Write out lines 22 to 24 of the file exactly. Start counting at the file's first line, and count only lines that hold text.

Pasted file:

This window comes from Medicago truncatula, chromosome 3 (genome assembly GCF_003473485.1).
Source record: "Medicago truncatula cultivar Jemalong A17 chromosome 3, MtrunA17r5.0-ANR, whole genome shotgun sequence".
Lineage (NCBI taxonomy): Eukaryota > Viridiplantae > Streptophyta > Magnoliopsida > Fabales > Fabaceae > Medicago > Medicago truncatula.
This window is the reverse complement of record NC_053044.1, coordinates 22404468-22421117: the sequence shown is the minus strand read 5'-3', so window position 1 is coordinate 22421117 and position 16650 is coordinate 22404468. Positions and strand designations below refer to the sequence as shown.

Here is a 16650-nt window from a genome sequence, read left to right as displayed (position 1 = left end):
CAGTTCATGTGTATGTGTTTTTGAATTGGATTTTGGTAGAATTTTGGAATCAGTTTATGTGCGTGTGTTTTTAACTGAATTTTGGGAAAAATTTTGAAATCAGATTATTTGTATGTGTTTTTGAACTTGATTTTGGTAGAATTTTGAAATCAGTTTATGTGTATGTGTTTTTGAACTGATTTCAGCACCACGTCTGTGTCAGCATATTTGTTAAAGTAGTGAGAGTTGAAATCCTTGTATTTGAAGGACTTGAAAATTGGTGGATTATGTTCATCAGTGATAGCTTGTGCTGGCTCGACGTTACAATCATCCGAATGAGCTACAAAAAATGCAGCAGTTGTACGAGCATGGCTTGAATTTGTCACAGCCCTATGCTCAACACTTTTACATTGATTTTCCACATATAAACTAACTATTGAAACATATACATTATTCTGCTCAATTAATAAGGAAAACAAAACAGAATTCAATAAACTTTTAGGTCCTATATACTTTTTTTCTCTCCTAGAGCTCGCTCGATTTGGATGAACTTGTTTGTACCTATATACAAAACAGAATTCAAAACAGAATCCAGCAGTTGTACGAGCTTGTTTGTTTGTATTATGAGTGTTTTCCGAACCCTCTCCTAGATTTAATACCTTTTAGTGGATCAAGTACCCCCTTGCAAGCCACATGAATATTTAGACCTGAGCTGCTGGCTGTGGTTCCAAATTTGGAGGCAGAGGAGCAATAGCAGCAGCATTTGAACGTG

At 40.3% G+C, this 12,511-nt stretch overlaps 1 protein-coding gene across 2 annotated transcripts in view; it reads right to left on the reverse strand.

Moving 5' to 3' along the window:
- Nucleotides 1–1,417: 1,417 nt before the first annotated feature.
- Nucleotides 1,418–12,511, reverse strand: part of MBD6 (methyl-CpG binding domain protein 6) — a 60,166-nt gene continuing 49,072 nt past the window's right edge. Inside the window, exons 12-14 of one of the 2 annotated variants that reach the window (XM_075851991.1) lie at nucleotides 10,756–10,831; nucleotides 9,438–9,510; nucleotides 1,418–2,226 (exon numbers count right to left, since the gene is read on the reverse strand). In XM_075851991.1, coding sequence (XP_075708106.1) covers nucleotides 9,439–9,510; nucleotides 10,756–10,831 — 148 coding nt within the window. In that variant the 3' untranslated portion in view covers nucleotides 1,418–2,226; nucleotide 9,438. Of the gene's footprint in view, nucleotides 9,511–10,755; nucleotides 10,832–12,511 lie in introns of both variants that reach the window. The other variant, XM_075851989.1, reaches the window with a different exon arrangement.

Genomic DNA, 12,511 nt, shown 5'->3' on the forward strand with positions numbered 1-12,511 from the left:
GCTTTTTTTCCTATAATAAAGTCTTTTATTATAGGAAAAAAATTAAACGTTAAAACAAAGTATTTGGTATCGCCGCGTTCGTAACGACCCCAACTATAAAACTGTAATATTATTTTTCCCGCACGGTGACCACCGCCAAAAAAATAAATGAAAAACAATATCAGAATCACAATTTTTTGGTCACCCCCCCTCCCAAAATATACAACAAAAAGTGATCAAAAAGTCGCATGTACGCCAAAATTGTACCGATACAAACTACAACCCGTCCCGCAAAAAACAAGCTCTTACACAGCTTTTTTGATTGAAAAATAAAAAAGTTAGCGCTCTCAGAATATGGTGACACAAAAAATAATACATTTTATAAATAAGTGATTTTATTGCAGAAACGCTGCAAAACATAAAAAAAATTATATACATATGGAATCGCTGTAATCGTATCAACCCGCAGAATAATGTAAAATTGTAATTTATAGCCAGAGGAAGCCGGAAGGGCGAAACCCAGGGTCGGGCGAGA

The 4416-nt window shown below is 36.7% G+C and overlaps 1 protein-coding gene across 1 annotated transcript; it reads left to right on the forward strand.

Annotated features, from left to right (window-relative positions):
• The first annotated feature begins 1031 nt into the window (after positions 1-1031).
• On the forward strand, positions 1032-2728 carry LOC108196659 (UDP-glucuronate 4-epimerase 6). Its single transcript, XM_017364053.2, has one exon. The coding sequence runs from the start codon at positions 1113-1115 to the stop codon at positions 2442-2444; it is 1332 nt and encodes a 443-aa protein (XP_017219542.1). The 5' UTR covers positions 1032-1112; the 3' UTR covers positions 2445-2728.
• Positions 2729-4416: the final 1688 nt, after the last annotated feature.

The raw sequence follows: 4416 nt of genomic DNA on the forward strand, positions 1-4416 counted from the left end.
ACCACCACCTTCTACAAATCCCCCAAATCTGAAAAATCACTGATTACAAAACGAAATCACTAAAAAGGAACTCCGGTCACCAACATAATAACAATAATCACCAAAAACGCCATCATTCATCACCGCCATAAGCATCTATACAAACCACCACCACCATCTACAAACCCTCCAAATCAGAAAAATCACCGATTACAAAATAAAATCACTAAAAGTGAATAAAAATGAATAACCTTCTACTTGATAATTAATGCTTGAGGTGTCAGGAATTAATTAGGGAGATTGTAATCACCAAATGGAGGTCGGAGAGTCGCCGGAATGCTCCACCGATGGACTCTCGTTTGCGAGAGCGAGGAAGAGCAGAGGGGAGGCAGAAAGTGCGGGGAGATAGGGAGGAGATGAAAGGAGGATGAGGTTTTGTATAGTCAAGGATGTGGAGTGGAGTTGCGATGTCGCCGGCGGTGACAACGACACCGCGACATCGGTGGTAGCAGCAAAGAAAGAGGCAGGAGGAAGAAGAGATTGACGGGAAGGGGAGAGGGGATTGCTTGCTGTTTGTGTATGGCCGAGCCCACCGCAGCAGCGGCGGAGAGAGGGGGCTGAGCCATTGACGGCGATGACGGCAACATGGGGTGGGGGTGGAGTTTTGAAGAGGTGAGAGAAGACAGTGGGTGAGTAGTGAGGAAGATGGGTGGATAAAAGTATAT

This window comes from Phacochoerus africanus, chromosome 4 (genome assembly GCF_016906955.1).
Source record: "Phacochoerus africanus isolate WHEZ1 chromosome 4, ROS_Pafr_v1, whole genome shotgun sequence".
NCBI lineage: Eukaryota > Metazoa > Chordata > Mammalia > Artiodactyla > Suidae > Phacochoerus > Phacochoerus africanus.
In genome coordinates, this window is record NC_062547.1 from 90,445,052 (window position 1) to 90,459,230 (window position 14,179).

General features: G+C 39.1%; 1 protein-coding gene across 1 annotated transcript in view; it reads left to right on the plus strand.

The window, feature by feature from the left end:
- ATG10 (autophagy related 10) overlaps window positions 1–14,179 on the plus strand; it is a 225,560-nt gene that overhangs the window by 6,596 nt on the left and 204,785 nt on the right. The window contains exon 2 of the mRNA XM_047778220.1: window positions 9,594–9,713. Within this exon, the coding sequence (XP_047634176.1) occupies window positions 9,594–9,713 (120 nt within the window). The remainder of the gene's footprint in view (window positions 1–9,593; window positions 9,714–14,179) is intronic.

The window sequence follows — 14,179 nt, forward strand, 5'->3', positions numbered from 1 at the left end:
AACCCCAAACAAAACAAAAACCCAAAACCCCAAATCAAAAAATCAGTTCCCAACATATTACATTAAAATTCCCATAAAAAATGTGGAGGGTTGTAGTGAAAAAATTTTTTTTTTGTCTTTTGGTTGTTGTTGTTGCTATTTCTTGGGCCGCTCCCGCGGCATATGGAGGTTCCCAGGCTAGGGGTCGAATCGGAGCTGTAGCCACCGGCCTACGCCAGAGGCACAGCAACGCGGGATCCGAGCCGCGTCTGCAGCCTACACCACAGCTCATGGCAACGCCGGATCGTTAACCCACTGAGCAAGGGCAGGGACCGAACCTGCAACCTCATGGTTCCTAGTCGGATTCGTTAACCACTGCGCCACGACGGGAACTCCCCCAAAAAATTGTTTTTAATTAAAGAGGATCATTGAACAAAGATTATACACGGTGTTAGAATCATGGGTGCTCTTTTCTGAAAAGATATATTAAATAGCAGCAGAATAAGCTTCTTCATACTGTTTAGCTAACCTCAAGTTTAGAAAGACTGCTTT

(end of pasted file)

NCBI lineage: Eukaryota > Metazoa > Chordata > Mammalia > Artiodactyla > Suidae > Phacochoerus > Phacochoerus africanus.
In genome coordinates, this window is record NC_062547.1 from 90,445,052 (window position 1) to 90,459,230 (window position 14,179).

General features: G+C 39.1%; 1 protein-coding gene across 1 annotated transcript in view; it reads left to right on the plus strand.